Sit-In: How Four Friends Stood Up by Sitting Down by Andrea Davis Pinkney, illustrated by Brian Pinkney 2011 Awardee

Sojourner Truth’s Step-Stomp Stride, by Andrea Davis Pinkney & Brian Pinkney 2010 Awardee


Sherman Chamber Ensemble presents two concerts July 8

The Sherman Library and Sherman Chamber Ensemble present “Famous Children’s Stories in a Musical Setting” in a free concert for families and kids of all ages at the Sherman Public Library Barn.

The Ensemble will also present “Mirette on the High Wire” – an original composition by Bailen for cello and flute. Based on the children’s picture book written and illustrated by Emily Arnold McCully, published in 1992. Mirette lives in a boardinghouse in France. One day her life is changed by a man named Bellini, a famous tightrope walker, who teaches Mirette how to walk on a tightrope.

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The Escape of Oney Judge: Martha Washington’s Slave Finds Freedom by Emily Arnold McCully 2008 Awardee


SUNY Plattsburgh nets $13K ‘Big Read’ grant

The $13,500 “Big Read” grant will help fund a community-wide reading program.

The program is set to kick off in April of 2018, in conjunction with Sexual Assault Awareness Month, Celebrate Diversity Month and National Poetry Month.

Louise Erdrich’s “The Round House” – a 2012 coming of age story about a Native American boy’s experience in the wake of a racist attack on his mother – has been chosen as the first community read.

Six institutions and organizations elected to feature “The Round House” for their Big Reads for 2018.

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The Birchbark House by Louise Erdrich 2000 Awardee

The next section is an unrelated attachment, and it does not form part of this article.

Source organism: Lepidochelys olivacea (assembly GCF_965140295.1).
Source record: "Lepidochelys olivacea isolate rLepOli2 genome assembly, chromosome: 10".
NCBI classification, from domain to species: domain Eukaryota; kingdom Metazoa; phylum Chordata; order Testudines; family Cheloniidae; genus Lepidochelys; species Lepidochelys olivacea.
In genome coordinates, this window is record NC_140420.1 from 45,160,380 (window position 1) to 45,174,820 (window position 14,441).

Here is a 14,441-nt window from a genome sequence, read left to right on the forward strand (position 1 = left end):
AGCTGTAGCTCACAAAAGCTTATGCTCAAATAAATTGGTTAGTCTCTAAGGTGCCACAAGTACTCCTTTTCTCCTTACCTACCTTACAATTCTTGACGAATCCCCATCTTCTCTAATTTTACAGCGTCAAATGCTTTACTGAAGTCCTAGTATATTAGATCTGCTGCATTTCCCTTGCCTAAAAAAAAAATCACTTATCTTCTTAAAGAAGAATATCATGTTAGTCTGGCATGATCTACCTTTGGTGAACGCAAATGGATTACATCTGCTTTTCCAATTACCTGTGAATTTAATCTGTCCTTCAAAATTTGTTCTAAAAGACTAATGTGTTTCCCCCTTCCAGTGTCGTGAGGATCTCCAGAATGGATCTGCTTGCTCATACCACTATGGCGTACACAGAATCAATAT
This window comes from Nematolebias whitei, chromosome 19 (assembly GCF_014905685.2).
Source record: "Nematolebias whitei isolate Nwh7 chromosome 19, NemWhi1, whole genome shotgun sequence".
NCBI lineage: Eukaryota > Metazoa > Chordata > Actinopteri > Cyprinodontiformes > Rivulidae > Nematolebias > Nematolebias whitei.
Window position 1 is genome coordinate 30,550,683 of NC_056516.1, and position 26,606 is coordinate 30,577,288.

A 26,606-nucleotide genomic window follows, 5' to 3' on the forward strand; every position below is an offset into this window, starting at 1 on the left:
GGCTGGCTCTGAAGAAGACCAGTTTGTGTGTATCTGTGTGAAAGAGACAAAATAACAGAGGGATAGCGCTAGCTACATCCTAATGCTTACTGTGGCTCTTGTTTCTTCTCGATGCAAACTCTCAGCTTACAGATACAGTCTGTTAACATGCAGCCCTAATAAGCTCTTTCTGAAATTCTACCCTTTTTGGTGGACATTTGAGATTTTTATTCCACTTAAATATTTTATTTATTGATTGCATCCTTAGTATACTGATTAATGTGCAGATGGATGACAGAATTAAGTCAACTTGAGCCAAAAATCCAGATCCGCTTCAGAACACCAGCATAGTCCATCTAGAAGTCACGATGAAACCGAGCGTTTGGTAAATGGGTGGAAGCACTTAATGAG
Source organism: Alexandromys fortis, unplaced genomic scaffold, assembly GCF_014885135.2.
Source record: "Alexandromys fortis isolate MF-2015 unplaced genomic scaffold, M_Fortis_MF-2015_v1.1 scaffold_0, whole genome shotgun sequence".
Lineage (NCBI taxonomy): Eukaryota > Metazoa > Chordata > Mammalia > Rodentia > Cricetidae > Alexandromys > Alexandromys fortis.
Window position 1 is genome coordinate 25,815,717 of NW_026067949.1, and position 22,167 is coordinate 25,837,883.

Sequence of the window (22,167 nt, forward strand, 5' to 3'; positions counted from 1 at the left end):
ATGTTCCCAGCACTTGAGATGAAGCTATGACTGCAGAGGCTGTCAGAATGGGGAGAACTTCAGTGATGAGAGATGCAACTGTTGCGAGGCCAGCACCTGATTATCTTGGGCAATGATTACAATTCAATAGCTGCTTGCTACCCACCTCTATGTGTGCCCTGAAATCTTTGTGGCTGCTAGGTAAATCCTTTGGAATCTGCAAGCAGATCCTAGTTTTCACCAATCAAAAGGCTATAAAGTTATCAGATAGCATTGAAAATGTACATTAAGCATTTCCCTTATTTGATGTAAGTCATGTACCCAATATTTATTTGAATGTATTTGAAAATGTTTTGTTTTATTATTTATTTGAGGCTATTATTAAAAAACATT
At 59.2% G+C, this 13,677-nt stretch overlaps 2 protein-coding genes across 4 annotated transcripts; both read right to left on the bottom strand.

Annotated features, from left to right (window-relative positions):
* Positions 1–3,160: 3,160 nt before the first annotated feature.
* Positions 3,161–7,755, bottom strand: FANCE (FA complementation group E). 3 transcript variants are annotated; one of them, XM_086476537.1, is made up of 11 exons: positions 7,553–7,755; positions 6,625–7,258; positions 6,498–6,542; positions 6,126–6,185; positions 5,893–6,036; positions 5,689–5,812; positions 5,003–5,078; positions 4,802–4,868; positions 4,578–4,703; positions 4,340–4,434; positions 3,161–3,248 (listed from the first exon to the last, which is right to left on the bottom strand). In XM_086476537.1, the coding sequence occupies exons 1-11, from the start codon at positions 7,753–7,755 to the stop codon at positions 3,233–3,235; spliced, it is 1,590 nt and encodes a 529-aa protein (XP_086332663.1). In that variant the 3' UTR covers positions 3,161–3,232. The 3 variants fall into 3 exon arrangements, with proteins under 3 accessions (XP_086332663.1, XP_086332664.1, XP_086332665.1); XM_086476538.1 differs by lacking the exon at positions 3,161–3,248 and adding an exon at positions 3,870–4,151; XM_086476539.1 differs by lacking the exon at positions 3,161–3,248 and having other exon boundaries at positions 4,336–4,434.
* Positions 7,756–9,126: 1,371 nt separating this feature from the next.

Flight School, The Musical

SYNOPSIS: It’s the first day of Flight School, where they teach birds to fly. Penguin has the soul of an eagle and is ready to live on the wind. But he wasn’t built to soar, as the other birds constantly remind him. Penguin’s spirit won’t be grounded. With some friends of a feather, and a little help on the technical parts, Penguin follows his dreams to flip, flap, fly! With book by Cara Lustik, music by David Mallamud, and lyrics by Joshua H. Cohen, Flight School The Musical is based on the book Flight School from best-selling author Lita Judge.

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One Thousand Tracings: Healing the Wounds of World War II by Lita Judge 2008 Awardee


‘Rickshaw Girl’ Film Adaptation to Bring Bangladeshi Muslims to Silver Screen

A popular children’s book about a Bangladeshi girl who decides to disguise herself as a boy in order to work and help pull her family out of poverty is being adapted for the big screen.

First published in 2007, Mitali Perkins’s “Rickshaw Girl,” follows Naima, the daughter of a rickshaw driver who lives with her family outside of a large city. Already acknowledged as a gifted artist with a flair for creating “alpanas”- painted designs created with rice flour and water popular in Bangladesh and West Bengal – Naima longs to be able to use her talents to help her parents. To do so, she decided to dress as a boy and go out into the working world.

“I lived in Bangladesh for three years and I speak Bangla,” Perkins told NBC News, adding that she worked with several non-government organizations and became familiar with the work of the microlending platform Grameen Bank during that time.

“I was talking to women and I’d hear how empowering it was for women to be able to contribute to the family economically,” she said. “The idea was just in my mind.”

Given the setting and Perkins’ own personal history, she said she is particularly happy “Rickshaw Girl” will be directed by a Bangladeshi filmmaker, Amitabh Reza Chowdhury, and that the Bangladeshi-American writer Sharbari Z. Ahmed will assist with the screenplay as a script consultant.

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Rickshaw Girl by Mitali Perkins, illustrations by Jamie Hogan 2008 Awardee

Since 1953, the Jane Addams Children’s Book Award annually acknowledges
books published in the U.S. during the previous year. Books commended by the
Award address themes of topics that engage children in thinking about peace,
justice, world community and/or equality of the sexes and all races. The books
also must meet conventional standards of literacy and artistic excellence.

A national committee chooses winners and honor books for younger and older children.

Read more about the 2017 Awards.